Introduction

TypeScript UI is a user-interface library for the web. It is written in the TypeScript language and aims to provide an easy-to-use, fast to develop with, Windows 8 style UI.

However, TypeScript UI is more than just a UI library. It provides a complete structure for app development so you can develop large scale apps with little hassle. The main aim is for all the UI handling to be done client side, thus increasing performance and animation smoothness and reducing server load. The server should only be for data delivery/handling.

So TypeScript UI provides a basic structure where you have an App class that acts as a Main method for your app within the browser and an App Starter, which is included within the main body of the target page to start your app and give it a container. You need at least one app starter per each app you create. These app starters can then easily be switched in/out of pages by the server simply by changing the JS reference included within the page. You can have one or more app starters for one app which can pass in different arguments to the app resulting in different functionality. App starters can also perform some pre-checks for compatibility etc. to allow fall-back if the developer wishes.

The app class contains a Run method which accepts two parameters:
  • Args: A list of arguments as start parameters. These can be used by app starters to specify different start conditions.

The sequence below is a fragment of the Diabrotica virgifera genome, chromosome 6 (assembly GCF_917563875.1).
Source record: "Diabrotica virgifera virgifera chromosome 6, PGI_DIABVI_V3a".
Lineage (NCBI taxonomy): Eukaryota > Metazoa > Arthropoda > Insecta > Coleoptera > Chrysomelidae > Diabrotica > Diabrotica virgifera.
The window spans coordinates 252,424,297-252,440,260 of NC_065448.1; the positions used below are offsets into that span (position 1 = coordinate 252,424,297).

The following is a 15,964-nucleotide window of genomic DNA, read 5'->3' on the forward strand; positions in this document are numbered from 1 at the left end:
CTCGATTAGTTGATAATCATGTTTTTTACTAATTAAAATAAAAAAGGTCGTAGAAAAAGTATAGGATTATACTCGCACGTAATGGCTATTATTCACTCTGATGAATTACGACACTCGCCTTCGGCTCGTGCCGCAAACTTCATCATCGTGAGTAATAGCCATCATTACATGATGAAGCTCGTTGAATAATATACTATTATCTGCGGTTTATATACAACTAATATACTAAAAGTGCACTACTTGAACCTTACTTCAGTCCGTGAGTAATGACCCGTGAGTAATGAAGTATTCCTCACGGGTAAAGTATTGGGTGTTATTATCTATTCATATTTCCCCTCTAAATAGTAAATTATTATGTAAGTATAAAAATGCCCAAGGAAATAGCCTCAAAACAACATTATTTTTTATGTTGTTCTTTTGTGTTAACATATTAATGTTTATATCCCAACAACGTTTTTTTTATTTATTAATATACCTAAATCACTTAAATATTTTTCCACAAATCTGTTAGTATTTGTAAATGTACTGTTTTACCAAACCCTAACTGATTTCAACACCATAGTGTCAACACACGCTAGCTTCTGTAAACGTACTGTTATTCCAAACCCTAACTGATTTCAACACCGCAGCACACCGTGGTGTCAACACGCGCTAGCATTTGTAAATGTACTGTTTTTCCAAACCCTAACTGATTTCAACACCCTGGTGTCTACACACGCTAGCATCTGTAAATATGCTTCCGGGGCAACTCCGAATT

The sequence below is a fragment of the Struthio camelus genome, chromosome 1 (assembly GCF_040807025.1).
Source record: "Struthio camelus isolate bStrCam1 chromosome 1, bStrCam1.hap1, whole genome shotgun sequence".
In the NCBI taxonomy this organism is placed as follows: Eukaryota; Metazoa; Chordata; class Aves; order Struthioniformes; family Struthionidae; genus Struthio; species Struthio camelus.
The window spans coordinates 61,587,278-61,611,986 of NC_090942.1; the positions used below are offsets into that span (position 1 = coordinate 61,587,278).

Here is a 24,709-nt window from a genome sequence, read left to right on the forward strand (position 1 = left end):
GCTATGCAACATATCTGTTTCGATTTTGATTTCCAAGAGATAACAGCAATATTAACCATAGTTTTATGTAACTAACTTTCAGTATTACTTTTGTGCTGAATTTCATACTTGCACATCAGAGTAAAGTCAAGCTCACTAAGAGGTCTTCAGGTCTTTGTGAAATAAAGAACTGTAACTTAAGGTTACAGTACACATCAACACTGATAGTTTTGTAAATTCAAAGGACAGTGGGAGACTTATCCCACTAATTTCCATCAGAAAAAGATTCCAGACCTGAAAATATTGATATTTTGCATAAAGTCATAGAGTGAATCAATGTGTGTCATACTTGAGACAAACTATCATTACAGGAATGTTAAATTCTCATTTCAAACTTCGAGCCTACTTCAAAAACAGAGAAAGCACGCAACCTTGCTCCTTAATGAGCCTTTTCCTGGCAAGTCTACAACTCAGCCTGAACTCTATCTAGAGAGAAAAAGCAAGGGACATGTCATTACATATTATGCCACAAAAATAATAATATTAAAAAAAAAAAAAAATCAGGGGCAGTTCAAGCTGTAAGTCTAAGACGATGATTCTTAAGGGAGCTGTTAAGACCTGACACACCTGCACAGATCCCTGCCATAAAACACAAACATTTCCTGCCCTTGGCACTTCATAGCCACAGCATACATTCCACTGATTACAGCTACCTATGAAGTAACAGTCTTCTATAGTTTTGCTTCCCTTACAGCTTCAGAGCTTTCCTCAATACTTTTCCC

• Container: This specifies the main container for the app – all windows and controls with be created within this container.

From the Run method you can then create your splash screen and show it. After showing the splash screen, you can then move onto creating and initialising more substantial windows (often a Startup window or a login window) which take a few seconds to create. A splash screen is advisable since large windows can take up to 10 seconds to create on mobile devices.

The Run method also initialises static UI values such as whether to use HTML2Canvas in animation and a variable to indicate if it is a mobile app. Such information is useful for tailoring your app to different screens and situations.

Look over the sample MyApp app and examine the pattern. For more information, see the other tutorials/sample apps.

Last edited Sep 8, 2013 at 1:34 PM by EdwardNutting, version 1

Comments

No comments yet.